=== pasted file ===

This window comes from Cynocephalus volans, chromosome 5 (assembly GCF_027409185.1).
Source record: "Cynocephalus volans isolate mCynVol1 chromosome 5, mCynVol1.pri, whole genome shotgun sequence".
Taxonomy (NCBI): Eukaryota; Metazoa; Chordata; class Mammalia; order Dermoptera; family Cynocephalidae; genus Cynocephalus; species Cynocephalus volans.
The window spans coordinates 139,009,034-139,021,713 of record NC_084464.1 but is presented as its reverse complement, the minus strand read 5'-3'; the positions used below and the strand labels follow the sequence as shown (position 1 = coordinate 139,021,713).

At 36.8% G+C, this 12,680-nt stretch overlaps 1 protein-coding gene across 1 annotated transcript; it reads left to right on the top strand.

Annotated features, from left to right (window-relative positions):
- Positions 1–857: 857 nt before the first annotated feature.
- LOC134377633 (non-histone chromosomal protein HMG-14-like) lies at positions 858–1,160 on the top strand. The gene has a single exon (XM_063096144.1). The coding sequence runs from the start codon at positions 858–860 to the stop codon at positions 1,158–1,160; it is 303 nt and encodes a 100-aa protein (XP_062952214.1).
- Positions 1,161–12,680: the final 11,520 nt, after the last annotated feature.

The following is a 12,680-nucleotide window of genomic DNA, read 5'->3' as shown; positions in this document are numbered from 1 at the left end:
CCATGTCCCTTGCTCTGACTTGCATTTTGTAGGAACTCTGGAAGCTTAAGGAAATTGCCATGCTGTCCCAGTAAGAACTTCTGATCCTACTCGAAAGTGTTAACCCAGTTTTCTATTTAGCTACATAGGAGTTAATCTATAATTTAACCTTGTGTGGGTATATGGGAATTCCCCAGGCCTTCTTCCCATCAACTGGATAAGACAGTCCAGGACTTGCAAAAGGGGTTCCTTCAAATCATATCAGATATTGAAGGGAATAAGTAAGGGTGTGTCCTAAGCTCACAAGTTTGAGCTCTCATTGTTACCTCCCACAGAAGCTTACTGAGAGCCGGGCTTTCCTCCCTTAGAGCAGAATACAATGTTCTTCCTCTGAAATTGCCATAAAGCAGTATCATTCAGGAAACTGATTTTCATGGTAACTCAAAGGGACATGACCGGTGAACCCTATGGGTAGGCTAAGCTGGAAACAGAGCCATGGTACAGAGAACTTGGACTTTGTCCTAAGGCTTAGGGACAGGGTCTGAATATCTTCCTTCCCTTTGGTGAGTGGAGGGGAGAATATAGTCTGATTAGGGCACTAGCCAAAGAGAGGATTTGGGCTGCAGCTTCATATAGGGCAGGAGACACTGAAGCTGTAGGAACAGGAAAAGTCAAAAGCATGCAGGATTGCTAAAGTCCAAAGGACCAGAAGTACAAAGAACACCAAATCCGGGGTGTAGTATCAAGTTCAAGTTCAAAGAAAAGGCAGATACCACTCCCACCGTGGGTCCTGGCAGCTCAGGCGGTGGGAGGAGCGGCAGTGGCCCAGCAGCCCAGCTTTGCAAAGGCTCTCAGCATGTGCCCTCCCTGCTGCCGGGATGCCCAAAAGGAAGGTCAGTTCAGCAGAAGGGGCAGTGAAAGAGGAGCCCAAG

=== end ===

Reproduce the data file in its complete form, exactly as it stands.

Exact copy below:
This window comes from Cynocephalus volans, chromosome 5 (assembly GCF_027409185.1).
Source record: "Cynocephalus volans isolate mCynVol1 chromosome 5, mCynVol1.pri, whole genome shotgun sequence".
Taxonomy (NCBI): Eukaryota; Metazoa; Chordata; class Mammalia; order Dermoptera; family Cynocephalidae; genus Cynocephalus; species Cynocephalus volans.
The window spans coordinates 139,009,034-139,021,713 of record NC_084464.1 but is presented as its reverse complement, the minus strand read 5'-3'; the positions used below and the strand labels follow the sequence as shown (position 1 = coordinate 139,021,713).

At 36.8% G+C, this 12,680-nt stretch overlaps 1 protein-coding gene across 1 annotated transcript; it reads left to right on the top strand.

Annotated features, from left to right (window-relative positions):
- Positions 1–857: 857 nt before the first annotated feature.
- LOC134377633 (non-histone chromosomal protein HMG-14-like) lies at positions 858–1,160 on the top strand. The gene has a single exon (XM_063096144.1). The coding sequence runs from the start codon at positions 858–860 to the stop codon at positions 1,158–1,160; it is 303 nt and encodes a 100-aa protein (XP_062952214.1).
- Positions 1,161–12,680: the final 11,520 nt, after the last annotated feature.

The following is a 12,680-nucleotide window of genomic DNA, read 5'->3' as shown; positions in this document are numbered from 1 at the left end:
CCATGTCCCTTGCTCTGACTTGCATTTTGTAGGAACTCTGGAAGCTTAAGGAAATTGCCATGCTGTCCCAGTAAGAACTTCTGATCCTACTCGAAAGTGTTAACCCAGTTTTCTATTTAGCTACATAGGAGTTAATCTATAATTTAACCTTGTGTGGGTATATGGGAATTCCCCAGGCCTTCTTCCCATCAACTGGATAAGACAGTCCAGGACTTGCAAAAGGGGTTCCTTCAAATCATATCAGATATTGAAGGGAATAAGTAAGGGTGTGTCCTAAGCTCACAAGTTTGAGCTCTCATTGTTACCTCCCACAGAAGCTTACTGAGAGCCGGGCTTTCCTCCCTTAGAGCAGAATACAATGTTCTTCCTCTGAAATTGCCATAAAGCAGTATCATTCAGGAAACTGATTTTCATGGTAACTCAAAGGGACATGACCGGTGAACCCTATGGGTAGGCTAAGCTGGAAACAGAGCCATGGTACAGAGAACTTGGACTTTGTCCTAAGGCTTAGGGACAGGGTCTGAATATCTTCCTTCCCTTTGGTGAGTGGAGGGGAGAATATAGTCTGATTAGGGCACTAGCCAAAGAGAGGATTTGGGCTGCAGCTTCATATAGGGCAGGAGACACTGAAGCTGTAGGAACAGGAAAAGTCAAAAGCATGCAGGATTGCTAAAGTCCAAAGGACCAGAAGTACAAAGAACACCAAATCCGGGGTGTAGTATCAAGTTCAAGTTCAAAGAAAAGGCAGATACCACTCCCACCGTGGGTCCTGGCAGCTCAGGCGGTGGGAGGAGCGGCAGTGGCCCAGCAGCCCAGCTTTGCAAAGGCTCTCAGCATGTGCCCTCCCTGCTGCCGGGATGCCCAAAAGGAAGGTCAGTTCAGCAGAAGGGGCAGTGAAAGAGGAGCCCAAG